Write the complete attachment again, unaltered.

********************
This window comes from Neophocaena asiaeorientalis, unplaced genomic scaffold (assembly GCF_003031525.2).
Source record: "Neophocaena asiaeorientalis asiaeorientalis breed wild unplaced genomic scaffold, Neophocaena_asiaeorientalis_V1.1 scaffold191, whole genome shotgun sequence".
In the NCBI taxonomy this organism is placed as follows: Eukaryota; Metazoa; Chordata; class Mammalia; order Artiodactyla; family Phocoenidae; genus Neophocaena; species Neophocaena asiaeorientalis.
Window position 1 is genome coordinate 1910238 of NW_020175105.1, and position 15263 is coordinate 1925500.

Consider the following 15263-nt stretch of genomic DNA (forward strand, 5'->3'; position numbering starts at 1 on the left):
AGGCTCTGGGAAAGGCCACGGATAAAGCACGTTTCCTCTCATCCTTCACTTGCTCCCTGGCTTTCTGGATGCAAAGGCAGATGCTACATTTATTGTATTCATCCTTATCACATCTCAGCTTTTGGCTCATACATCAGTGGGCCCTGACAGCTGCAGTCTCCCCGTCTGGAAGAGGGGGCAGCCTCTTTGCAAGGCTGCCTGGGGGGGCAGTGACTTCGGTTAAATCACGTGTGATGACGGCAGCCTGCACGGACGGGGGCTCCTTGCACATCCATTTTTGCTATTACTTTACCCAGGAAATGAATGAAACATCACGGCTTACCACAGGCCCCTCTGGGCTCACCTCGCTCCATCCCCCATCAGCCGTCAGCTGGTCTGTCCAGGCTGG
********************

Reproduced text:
This window comes from Neophocaena asiaeorientalis, unplaced genomic scaffold (assembly GCF_003031525.2).
Source record: "Neophocaena asiaeorientalis asiaeorientalis breed wild unplaced genomic scaffold, Neophocaena_asiaeorientalis_V1.1 scaffold191, whole genome shotgun sequence".
In the NCBI taxonomy this organism is placed as follows: Eukaryota; Metazoa; Chordata; class Mammalia; order Artiodactyla; family Phocoenidae; genus Neophocaena; species Neophocaena asiaeorientalis.
Window position 1 is genome coordinate 1910238 of NW_020175105.1, and position 15263 is coordinate 1925500.

Consider the following 15263-nt stretch of genomic DNA (forward strand, 5'->3'; position numbering starts at 1 on the left):
AGGCTCTGGGAAAGGCCACGGATAAAGCACGTTTCCTCTCATCCTTCACTTGCTCCCTGGCTTTCTGGATGCAAAGGCAGATGCTACATTTATTGTATTCATCCTTATCACATCTCAGCTTTTGGCTCATACATCAGTGGGCCCTGACAGCTGCAGTCTCCCCGTCTGGAAGAGGGGGCAGCCTCTTTGCAAGGCTGCCTGGGGGGGCAGTGACTTCGGTTAAATCACGTGTGATGACGGCAGCCTGCACGGACGGGGGCTCCTTGCACATCCATTTTTGCTATTACTTTACCCAGGAAATGAATGAAACATCACGGCTTACCACAGGCCCCTCTGGGCTCACCTCGCTCCATCCCCCATCAGCCGTCAGCTGGTCTGTCCAGGCTGG